Visual Rehabilitation

All About visual rehabilitation

Some visual conditions cannot be treated adequately with just glasses, contact lenses and/or patching, and are best resolved through a program of Visual rehabilitation.

What is Visual rehabilitation?

Visual rehabilitation is an individualized, supervised, treatment program designed to correct visual-motor and/or perceptual-cognitive deficiencies. Visual rehabilitation sessions include procedures designed to enhance the brain's ability to control:

  • eye alignment,
  • eye teaming,
  • eye focusing abilities,
  • eye movements, and/or
  • visual processing

Who Benefits from Visual rehabilitation?


Children and adults with visual challenges, such as:

  • Learning-related Vision Problems
    Visual rehabilitation can help children and adults who lack the necessary visual skills for effective reading, writing, and learning (i.e., eye movement and focusing skills, convergence, eye-hand activity, visual memory skills, etc.).
  • Poor Binocular Coordination
    Visual rehabilitation helps individuals develop normal coordination and teamwork of the two eyes (binocular vision). When the two eyes fail to work together as an effective team, performance in many areas can suffer (reading, sports, depth perception, eye contact, etc.).
  • Strabismus and Amblyopia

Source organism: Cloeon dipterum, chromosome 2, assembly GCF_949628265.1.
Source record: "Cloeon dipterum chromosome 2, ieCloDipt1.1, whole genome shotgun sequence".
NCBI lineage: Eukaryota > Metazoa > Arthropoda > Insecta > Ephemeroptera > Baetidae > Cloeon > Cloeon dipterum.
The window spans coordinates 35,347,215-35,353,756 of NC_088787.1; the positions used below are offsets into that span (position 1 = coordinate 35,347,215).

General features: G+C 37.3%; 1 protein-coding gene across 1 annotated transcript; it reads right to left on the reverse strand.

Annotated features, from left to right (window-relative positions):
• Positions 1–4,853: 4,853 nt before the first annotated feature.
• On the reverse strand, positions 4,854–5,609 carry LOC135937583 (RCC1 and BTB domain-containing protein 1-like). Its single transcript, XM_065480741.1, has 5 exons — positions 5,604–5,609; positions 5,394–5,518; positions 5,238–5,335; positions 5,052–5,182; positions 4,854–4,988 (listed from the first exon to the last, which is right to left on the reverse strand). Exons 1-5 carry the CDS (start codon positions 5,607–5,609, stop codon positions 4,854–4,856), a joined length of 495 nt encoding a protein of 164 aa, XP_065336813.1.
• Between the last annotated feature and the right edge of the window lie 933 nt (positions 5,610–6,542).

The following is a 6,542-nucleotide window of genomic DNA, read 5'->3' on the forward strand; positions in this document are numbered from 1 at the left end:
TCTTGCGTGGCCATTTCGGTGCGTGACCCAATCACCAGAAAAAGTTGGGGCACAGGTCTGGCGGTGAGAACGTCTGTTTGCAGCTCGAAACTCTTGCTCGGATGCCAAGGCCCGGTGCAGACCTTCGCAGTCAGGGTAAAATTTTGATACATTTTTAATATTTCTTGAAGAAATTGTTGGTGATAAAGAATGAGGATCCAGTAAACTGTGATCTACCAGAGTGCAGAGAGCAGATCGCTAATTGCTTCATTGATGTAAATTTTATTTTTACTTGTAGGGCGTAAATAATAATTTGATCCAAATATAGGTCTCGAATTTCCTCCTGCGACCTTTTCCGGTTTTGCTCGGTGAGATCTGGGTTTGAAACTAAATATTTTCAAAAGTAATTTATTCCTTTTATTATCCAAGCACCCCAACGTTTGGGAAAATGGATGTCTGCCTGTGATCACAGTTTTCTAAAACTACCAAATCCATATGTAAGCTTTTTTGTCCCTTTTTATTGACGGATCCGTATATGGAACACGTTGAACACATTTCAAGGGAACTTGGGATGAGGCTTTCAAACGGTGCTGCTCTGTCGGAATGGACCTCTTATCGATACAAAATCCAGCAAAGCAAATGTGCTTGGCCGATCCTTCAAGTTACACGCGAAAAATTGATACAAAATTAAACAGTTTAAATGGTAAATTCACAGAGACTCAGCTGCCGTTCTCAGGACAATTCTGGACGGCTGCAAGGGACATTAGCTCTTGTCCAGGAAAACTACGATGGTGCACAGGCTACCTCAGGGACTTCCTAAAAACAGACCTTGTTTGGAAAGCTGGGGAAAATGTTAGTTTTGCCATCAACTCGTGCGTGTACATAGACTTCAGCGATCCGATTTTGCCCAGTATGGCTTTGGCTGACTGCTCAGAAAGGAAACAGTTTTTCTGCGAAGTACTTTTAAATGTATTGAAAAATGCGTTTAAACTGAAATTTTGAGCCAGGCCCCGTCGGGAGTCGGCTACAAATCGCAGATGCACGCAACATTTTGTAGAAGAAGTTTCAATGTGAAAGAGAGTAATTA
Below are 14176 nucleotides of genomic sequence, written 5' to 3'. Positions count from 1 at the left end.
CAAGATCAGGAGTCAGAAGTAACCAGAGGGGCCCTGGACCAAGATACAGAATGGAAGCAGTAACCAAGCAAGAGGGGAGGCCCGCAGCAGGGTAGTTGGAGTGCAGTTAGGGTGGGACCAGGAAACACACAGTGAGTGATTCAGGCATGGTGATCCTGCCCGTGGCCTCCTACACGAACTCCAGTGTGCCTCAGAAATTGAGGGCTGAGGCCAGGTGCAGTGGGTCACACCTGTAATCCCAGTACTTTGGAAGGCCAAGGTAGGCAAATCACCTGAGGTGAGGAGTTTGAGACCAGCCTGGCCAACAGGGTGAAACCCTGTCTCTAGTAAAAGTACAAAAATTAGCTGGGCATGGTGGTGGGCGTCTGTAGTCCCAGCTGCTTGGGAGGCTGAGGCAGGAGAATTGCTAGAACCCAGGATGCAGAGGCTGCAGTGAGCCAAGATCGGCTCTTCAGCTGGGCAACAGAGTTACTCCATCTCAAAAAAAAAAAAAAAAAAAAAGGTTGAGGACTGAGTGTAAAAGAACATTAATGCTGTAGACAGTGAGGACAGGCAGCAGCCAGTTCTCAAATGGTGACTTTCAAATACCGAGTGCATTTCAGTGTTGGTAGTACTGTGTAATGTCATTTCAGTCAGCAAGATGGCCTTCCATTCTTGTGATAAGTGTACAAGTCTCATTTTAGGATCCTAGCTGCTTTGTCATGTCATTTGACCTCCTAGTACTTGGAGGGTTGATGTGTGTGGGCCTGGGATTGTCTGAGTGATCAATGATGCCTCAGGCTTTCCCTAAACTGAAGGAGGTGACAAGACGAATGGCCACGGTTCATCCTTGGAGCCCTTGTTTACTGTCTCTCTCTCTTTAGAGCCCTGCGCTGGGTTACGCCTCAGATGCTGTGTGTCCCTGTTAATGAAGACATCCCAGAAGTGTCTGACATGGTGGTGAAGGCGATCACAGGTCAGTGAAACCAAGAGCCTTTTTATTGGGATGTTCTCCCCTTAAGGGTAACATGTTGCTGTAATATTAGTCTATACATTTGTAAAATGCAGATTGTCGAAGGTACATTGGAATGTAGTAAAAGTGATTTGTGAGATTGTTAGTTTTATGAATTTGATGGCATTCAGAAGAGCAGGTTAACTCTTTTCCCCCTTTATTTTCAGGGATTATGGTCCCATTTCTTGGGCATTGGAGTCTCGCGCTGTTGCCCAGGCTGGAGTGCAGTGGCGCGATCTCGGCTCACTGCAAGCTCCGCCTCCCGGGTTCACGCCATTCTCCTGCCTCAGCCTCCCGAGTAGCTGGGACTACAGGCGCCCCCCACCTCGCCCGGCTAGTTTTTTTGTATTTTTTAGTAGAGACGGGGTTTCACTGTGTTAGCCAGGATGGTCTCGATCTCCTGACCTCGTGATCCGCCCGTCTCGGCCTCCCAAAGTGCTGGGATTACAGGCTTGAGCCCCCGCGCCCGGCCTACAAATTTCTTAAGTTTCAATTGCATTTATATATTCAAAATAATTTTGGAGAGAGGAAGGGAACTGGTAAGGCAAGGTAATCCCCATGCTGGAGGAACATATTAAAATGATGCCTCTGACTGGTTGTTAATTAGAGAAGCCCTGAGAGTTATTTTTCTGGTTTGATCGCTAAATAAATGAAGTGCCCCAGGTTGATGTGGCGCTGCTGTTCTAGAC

Visual rehabilitation programs offer much higher cure rates for turned eyes and/or lazy eye when compared to eye surgery, glasses, and/or patching. The earlier the patient receives Visual rehabilitation the better, however, sparsh has successfully treated patients.
  • Stress-induced Visual Difficulties
    21st century lifestyles demand more from our vision than ever before.  Children and adults in our technological society constantly use their near vision at work and at home.  Environmental stresses on the visual system (including excessive computer use or close work) can induce eyestrain, headaches, and/or visual difficulties which can be effectively treated with corrective lenses and/or Visual rehabilitation.
  • Visual Rehabilitation for Special Populations
    Vision can be compromised as a result of neurological disorders or trauma to the nervous system (such as, head injuries, traumatic brain injuries, stroke, whiplash, developmental delays, cerebral palsy, multiple sclerosis, etc.). Visual rehabilitation can effectively treat the visual consequences of brain trauma (including double vision).
  • Sports Vision Improvement
    Strong visual skills are critical to sports success. Not much happens in sports until your eyes instruct your hands and body as to what to do! Visual rehabilitation can successfully improve eye-hand coordination, depth perception, visual reaction time, peripheral awareness, eye teaming, focusing, tracking, and visualization skills (to mention just a few).
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